GWR loco numberplates
|Example of a cast brass numberplate, lined
GWR engines carried painted-on numbers until around 1876, at which point the standard cast numberplate was introduced. These were carried more or less unchanged even beyond the end of the GWR. Exceptions included locos such as the 3232 Class, which carried separate numbers in an arc on the rear splasher. Some absorbed locos had 'G W R' above the number.
Tender engines carried the numberplates on the cab side. Tank engines at first had the numberplate on the centre of the tank sides, but from around 1907, these were moved backwards to the rear of the side tanks (on small engines) or the bunker sides (on larger engines). More detail on this placement can be found on the relevant livery page.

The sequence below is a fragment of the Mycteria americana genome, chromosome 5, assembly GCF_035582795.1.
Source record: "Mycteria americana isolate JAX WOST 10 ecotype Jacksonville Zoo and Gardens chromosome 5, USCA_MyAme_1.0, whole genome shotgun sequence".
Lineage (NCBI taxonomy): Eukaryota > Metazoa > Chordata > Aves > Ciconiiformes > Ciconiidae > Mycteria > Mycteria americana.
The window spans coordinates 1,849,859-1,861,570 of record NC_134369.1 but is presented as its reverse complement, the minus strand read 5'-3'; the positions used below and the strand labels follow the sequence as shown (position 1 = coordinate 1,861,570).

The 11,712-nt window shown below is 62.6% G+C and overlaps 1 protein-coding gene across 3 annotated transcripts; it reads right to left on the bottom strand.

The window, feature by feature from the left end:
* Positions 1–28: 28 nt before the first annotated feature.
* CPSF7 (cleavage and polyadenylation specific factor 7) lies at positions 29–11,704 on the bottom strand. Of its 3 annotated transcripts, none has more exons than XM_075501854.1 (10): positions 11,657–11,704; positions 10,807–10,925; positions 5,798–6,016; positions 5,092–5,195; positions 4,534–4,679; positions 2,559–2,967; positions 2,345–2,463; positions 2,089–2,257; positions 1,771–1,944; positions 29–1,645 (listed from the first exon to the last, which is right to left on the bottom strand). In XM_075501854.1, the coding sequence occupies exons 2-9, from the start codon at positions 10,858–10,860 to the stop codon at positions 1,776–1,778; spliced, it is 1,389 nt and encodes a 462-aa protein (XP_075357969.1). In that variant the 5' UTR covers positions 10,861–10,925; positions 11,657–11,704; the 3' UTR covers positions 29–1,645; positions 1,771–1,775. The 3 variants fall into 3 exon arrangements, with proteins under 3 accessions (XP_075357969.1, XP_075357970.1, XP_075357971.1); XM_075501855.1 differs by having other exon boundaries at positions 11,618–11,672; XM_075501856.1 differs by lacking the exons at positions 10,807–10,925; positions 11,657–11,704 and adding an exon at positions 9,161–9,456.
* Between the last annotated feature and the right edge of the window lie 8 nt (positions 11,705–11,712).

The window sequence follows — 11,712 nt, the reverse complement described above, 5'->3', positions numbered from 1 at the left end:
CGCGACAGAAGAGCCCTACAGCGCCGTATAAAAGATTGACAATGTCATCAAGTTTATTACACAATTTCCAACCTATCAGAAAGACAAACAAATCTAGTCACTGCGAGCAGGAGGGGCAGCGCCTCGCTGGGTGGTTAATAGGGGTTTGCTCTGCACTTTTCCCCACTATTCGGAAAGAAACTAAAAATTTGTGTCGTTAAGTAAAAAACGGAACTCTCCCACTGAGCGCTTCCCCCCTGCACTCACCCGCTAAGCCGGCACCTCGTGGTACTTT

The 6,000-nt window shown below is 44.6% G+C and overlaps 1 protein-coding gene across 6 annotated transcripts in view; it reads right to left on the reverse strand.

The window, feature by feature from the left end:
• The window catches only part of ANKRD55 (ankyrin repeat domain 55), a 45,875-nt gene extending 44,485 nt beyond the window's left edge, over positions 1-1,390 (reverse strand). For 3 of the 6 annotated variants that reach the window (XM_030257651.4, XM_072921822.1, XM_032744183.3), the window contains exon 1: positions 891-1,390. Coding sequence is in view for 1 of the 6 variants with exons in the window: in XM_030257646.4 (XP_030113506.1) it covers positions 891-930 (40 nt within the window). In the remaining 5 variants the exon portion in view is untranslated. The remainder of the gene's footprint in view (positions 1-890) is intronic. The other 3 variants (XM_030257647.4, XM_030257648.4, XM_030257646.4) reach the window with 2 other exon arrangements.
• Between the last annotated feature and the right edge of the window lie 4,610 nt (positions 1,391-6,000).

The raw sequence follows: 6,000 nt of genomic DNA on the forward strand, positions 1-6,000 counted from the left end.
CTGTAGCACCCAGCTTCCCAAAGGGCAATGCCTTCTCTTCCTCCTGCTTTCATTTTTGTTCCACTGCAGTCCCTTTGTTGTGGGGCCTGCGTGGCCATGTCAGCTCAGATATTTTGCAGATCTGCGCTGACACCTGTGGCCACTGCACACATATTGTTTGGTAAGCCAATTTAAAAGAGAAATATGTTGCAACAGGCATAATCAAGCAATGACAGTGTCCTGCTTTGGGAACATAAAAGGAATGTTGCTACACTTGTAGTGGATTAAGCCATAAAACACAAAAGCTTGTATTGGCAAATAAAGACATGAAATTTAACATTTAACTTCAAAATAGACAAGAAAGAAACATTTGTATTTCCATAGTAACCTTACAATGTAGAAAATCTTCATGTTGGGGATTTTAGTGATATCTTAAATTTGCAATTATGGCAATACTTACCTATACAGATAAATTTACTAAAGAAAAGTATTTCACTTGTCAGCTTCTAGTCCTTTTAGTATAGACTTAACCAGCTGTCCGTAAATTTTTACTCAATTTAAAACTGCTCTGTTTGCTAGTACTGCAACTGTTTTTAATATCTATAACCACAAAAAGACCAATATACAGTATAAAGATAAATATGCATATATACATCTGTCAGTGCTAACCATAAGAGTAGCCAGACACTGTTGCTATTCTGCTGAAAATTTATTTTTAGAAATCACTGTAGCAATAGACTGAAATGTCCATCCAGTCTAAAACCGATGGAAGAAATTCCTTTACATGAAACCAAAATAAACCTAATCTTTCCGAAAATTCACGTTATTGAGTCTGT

For lined locos, plates were also lined, the lining being ⅛" orange chrome. Unlined locos had unlined plates. The plates on some blue Kings had white lining. Plates that were red background (in BR days) were unlined.
Cast plates were ¾" thick. The numerals on number plates were 5¾" high. Jim Champ has a drawing of the 4-digit plate. The 3-digit plates were shorter.
The majority of the cast numberplates were brass. Many however were cast in iron. The perimeter and numerals on the cast iron plates were often picked out in cream paint. Here is a useful listing showing which types were fitted.
|Absorbed loco 813 with 'G W R' above the number. Note the bodywork colour is applied to the perimeter of the plate.
Picture courtesy Gareth Price. Click on picture for more of his photostream.